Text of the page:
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Goaded or Guided?
© 21 August 2007, Stephen Sparrow

It has been four years since I wrote "Evolution: Part Of God's Grandeur" and I think now is the time to explain why I wrote it. In February 2003 I was admitted to hospital for urgent neuro-surgery. A week after the procedure, a young female practitioner administered occupational therapy. In the course of several consultations the therapist explained why a certain muscle functioned the way it did, and I asked why that was so. The therapist said, “because that was the way it evolved”. I asked if she was sure about that and she replied that it depended on whether one ran with science or the story. There and then was not the place to continue that line of enquiry but a week later her words still rankled. “Was Sacred Scripture incompatible with Modern Science? Were they truly mutually exclusive?” 

My answer is in "Evolution: Part of God’s Grandeur", an essay in which I used a very broad brush and I think the picture could be added to with a few finer strokes that in no ways take anything away from the original. These strokes relate to Darwin’s insistence on evolution/change being completely random--something I gave qualified acceptance to then, in the knowledge that all change obeys laws--my attitude being based on Flannery O’Connor’s dictum that “a god you understood would be less than yourself”; which some may say is a cop out. Okay, but can Darwin’s theory of natural selection also be labeled a cop out? Darwin’s idea that the mechanism that stimulated change was both random and blind came not out of empirical measurement but rose straight out of the ‘too hard’ basket. Darwin held that environmental favoritism of random mutations was the underlying cause of change. The theory enjoyed common appeal because change is perplexing, and assigning the cause of change to some random, mindless happening became the easy way out. Voila, the problem disappears, and with it the rug under our feet. However, more than fifty years before Darwin and Wallace published their findings, Frenchman Jean-Baptiste Lamarck (1744-1829) was the first to publish and lecture on organic evolution. Lamarck believed that changes beneficial to an organism’s own needs were the most likely to be passed on to its progeny. In other words a sort of innate desire stimulates an organism to adapt to a particular ecological niche. Lamarck’s theory flies in the face of Darwin’s conclusions.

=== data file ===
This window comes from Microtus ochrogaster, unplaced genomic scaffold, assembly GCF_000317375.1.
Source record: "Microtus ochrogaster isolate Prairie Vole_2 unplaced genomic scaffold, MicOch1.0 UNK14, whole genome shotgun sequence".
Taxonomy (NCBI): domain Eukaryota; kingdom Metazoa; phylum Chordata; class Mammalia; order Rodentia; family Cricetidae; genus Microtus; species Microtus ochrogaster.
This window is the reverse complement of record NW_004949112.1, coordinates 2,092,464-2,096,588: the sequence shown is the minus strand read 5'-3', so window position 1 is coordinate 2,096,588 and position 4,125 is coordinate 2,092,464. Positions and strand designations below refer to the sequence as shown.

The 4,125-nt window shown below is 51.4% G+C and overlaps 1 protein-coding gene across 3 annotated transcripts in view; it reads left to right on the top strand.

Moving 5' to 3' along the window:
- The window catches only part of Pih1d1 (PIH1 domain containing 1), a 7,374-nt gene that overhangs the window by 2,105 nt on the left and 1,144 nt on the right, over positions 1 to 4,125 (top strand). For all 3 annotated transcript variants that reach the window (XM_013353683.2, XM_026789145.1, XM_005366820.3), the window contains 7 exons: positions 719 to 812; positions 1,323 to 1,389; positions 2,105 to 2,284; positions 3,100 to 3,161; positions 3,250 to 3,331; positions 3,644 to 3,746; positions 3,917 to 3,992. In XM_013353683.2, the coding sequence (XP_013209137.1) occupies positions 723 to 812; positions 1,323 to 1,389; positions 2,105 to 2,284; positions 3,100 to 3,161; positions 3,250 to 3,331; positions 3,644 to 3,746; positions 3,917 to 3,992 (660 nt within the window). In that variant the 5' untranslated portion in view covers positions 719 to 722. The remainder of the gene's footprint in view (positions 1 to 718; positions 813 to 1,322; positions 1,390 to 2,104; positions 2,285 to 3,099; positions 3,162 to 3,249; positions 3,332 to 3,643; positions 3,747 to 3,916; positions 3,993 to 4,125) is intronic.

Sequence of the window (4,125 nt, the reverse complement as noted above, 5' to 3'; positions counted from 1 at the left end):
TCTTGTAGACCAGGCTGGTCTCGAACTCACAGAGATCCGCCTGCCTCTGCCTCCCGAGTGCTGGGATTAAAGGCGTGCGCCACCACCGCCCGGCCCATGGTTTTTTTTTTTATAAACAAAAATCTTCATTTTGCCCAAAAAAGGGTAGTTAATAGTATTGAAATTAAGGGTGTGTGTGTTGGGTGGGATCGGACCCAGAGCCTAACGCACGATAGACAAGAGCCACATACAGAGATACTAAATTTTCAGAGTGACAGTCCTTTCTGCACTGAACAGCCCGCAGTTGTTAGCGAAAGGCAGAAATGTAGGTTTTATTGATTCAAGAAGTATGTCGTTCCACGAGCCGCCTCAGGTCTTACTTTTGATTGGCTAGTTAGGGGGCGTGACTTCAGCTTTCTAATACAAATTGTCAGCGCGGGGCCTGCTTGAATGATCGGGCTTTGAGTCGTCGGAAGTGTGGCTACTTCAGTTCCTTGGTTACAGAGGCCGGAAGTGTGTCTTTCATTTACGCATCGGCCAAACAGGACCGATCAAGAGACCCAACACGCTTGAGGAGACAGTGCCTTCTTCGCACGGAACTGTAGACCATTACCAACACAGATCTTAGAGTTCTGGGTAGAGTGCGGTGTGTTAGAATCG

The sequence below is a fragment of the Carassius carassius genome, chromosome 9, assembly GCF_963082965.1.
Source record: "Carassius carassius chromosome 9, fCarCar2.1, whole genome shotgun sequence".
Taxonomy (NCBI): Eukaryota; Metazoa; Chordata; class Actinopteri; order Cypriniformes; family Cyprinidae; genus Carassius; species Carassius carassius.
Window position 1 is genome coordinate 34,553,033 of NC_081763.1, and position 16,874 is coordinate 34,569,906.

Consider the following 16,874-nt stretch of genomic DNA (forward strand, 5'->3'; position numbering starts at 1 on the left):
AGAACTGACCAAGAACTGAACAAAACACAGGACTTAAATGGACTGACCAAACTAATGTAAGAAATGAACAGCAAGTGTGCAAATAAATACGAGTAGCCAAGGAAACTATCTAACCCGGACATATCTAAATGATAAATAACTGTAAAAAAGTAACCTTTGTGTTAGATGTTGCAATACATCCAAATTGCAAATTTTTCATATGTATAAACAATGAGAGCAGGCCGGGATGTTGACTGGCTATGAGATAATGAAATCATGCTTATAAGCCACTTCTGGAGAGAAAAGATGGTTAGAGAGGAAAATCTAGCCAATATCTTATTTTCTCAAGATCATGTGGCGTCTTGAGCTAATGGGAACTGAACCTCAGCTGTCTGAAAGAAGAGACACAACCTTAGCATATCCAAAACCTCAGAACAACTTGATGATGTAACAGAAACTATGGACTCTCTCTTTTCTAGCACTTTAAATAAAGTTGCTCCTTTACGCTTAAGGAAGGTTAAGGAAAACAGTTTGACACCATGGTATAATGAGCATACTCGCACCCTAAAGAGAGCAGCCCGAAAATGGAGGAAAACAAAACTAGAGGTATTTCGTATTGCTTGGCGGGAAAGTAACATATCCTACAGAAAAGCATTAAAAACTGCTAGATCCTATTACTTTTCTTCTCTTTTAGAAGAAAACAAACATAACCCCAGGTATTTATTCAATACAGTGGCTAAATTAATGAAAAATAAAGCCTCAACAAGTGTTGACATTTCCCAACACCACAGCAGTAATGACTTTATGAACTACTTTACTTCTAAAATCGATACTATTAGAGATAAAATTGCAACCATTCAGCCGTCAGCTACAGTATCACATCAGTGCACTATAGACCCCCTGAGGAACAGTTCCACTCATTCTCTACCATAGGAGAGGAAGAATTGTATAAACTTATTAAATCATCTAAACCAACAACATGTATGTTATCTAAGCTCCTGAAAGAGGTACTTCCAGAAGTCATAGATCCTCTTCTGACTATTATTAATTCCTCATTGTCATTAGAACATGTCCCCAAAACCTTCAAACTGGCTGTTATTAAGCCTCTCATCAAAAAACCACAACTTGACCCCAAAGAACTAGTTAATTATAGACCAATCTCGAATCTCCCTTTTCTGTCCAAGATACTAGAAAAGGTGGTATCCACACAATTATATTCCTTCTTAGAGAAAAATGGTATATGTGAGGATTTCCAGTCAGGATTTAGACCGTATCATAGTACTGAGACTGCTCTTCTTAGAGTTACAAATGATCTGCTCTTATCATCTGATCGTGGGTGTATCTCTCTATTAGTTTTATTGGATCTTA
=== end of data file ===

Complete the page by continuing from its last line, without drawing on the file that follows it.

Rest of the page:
This principle of innate desire pervades the whole spectrum of life in all of its forms, but must (I think) be preceded by consciousness/awareness--a faculty shared to some degree by even the most primitive of organisms. Desire is expressed in appetites--food, sex, and additionally in the case of humanity, the desire to be comforted. Human beings crave comfort, presupposing the existence of some place or thing where that desire is satisfied, and this desire for comfort is intuitively embodied in the ascending realms of the physical, the psychological, and the spiritual. At its highest level--the spiritual level--desire is replaced with either hope or despair; hope being both trust in and expectation of the supernatural and immeasurable concept of mercy, despair being the rejection of that concept. Despair reveals itself in a corrupted desire signified by addictions to virtually anything. Both hope and despair are made manifest at either end of the spectrum of free will--they are free will’s ultimate expression, so please don’t tell me that the virtue of hope was forced on humanity by random natural selection. Natural selection is hostile to all that is not geared toward survival at its most basic, and so at the very least, random natural selection would have, at the moment of hatching, crushed the faculty that enables both hope and despair to be contemplated. That faculty is free will, and it is unique to human beings, and it is confirmed and celebrated by Judeo-Christianity. But, returning to animals and plants; is this principle of innate desire not replicated at a lesser level in a desire to, where possible, co-operate with the environment? In other words, to just survive?

Now, if I accept the mechanism of random natural selection, I am in effect saying that all that I do is programmed by some “set in concrete” internal law that overrides all else: meaning I have no say in the matter of my desires. Pardon me but I beg strongly to differ, and as implied earlier, I happen to know that I possess the faculty of free will--i.e. I can either trust that the supernatural principle of mercy exists and that it can be granted me, or I can reject that principle and so indulge my innate desires in any fashion that pleases me--regardless of how others may be affected. Concomitant with this experience and use of free will is the knowledge of good and evil and accountability so beautifully illumined by St Thomas Aquinas who said, “all evil exists in mistaking or misusing the means for the end”--meaning that my actions have consequences for me that exist outside of and beyond this concrete world I currently inhabit. That is an idea I’m comfortable with, the comfort of knowing mercy exists, that mercy reposes in some supernatural authority, and that I have not been abandoned to an abstract random.

I have no problem with evolution, right? But as for random natural selection? Well the Jury has been out for a long time and something tells me they’ve given up on the task of finding a verdict--which means that for me the conclusions of Jean-Baptiste Lamarck are more than sufficient for the day.

© 1995: Brian Collier and Comforts of Home

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